In my ongoing series of wideband codec interviews I have discussed SILK with Jonathan Christensen of Skype and Speex with its primary author, Jean-Marc Valin. I have also written about Siren from Polycom. So it is high time to look at one of the best known and most widely deployed wideband codecs, iSAC from GIPS. I spoke with Jan Lindén, V.P. of Engineering at GIPS.
The entire interview is transcribed below. The highlights I got from it are that the biggest deployment of wideband voice in the world is from QQ in China, that the next revision of iSAC will be wideband, that 3G is still inadequate for videocalls and that GIPS indemnifies customers of iSAC against IPR challenges.
MS: GIPS has been in the wideband phone call business longer than anybody else. What do you think about the market?
JL: I think the market is definitely going towards wideband. Part of it is all the soft phones that people have used, that’s one step. The fastest way to make it really move is to get the cell phones to support HD Voice. Then people will realize that you can’t have anything else that is worse than what you have on your cell phone. And in the conference and video conference space, whoever has tried an HD Conference as opposed to a regular one immediately recognizes the advantage. The question is, how do you make people experience it? You can’t just wait for demand. You have to offer solutions so customers see the benefit.
MS: Do you think 2009 will be a watershed year for HD Voice?
JL: For sure the industry has woken up, and seen that this is an interesting area. The question is how much it will be in demand by customers. We know that if you try it you definitely want it, but how do you make the customers see that? We are seeing all the enterprise IP phones going to wideband, and we have started to see that move to residential solutions as well. Of course not for the ATA, but for anything like video phones and IP phones, there is much more interest in wideband. Especially for video, because people expect a higher quality in general. There is a lot of interest in video. People are building all kinds of solutions.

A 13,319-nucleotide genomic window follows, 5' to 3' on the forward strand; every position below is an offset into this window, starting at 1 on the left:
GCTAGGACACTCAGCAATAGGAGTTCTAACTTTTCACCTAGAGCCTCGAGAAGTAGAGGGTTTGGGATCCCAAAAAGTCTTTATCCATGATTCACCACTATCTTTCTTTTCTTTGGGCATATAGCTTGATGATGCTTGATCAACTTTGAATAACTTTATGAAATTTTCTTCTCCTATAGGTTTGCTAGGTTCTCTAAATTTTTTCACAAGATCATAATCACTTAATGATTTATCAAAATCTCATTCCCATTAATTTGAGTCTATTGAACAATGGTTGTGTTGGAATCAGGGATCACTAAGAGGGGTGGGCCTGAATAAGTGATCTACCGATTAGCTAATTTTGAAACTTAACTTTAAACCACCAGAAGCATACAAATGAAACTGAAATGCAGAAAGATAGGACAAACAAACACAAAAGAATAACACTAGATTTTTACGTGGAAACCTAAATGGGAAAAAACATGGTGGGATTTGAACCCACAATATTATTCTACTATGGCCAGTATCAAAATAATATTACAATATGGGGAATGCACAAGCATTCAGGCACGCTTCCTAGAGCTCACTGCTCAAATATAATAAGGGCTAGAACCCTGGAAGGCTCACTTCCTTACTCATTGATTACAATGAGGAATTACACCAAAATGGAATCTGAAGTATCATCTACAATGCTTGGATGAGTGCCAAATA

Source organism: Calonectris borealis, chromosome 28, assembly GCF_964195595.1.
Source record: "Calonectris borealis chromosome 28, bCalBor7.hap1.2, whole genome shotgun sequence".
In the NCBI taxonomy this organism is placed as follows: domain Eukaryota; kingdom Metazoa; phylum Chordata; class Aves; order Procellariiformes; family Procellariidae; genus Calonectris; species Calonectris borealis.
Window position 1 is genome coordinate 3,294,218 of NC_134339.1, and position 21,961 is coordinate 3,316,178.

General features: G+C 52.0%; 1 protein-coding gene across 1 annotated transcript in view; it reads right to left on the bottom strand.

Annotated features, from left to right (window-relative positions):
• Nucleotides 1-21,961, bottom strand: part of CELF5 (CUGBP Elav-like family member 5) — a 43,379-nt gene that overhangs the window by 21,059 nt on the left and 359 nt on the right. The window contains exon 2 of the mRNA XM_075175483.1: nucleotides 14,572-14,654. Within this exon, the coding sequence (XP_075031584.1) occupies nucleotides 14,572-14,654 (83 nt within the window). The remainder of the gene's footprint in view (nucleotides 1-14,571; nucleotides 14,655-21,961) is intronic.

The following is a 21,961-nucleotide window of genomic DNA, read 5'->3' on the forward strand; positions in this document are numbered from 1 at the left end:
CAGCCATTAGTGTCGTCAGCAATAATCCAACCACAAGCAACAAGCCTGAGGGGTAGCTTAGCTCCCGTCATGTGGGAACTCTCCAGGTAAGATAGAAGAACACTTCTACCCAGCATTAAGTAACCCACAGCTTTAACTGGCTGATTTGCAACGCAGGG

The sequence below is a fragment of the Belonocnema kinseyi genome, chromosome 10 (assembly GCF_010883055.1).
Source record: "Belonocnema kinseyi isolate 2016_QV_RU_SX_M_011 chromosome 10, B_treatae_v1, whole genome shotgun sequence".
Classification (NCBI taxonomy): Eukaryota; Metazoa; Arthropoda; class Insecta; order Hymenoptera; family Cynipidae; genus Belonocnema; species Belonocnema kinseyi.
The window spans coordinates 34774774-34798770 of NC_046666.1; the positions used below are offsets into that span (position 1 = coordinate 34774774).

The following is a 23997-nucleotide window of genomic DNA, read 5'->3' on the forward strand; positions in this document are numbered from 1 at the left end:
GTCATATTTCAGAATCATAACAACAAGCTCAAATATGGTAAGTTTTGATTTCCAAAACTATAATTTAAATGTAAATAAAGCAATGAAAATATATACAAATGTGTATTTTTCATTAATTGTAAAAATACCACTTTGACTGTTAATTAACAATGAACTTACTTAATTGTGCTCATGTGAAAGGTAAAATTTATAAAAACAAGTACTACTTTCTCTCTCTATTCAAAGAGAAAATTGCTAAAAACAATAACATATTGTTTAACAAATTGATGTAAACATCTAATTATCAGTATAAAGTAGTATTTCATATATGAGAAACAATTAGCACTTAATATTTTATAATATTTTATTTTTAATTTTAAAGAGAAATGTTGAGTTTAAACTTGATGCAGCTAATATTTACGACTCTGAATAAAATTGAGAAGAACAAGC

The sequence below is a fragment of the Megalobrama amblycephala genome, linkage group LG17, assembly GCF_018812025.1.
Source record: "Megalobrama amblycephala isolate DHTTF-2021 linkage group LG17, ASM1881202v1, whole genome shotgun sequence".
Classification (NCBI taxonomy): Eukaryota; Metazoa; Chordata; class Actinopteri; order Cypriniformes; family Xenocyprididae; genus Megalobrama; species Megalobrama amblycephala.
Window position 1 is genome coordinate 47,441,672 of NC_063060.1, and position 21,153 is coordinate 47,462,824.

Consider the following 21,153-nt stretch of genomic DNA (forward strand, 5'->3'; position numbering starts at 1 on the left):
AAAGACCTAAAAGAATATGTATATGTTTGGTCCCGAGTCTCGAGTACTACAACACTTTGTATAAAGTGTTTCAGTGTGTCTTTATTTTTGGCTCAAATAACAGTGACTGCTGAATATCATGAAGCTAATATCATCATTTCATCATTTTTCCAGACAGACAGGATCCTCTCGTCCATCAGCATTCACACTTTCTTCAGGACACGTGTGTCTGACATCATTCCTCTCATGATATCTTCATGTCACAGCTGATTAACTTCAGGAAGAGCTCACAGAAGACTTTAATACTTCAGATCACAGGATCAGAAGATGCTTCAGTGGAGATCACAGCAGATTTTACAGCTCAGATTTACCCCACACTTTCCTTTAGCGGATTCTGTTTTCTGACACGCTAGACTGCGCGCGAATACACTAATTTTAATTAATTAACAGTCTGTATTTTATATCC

MS: What is driving the video solutions?
JL: In the softphone space obviously the biggest use is for personal use where you call your family – I live in San Francisco and my parents and all my siblings live in Sweden, and we talk all the time over video so the kids can see each other and the grandparents can see the grandkids.
MS: Which video solution do you use for that?
JL: Right now I use a solution from one of our customers, for which we supply the audio and video subsystems. I am using a pre-release of that; when it becomes available it’s going to be pretty good.
MS: So who are your main customers?
JL: The biggest names are IBM, Google, Yahoo, WebEx, Nortel, AOL, Citrix, Avaya and Samsung. For example we supply the audio and video subsystem for IBM Sametime. Maybe our biggest customer in terms of deployment is QQ in China. They have hundreds of millions of users. It’s similar to Yahoo or Google. They are not very well known outside China, but they are much bigger than Skype for example, in terms of online users at any given moment. They use iSAC.
MS: So all these customers run on PCs, right?
JL: We also have people who use our stuff in embedded solutions. IP phones, a few mobile devices – Samsung has some of our technology on their cell phones as an application. There is a video phone called the Ojo phone. There are a few ATA devices in Asia, a Wi-Fi phone from NEC. We will have some announcements later.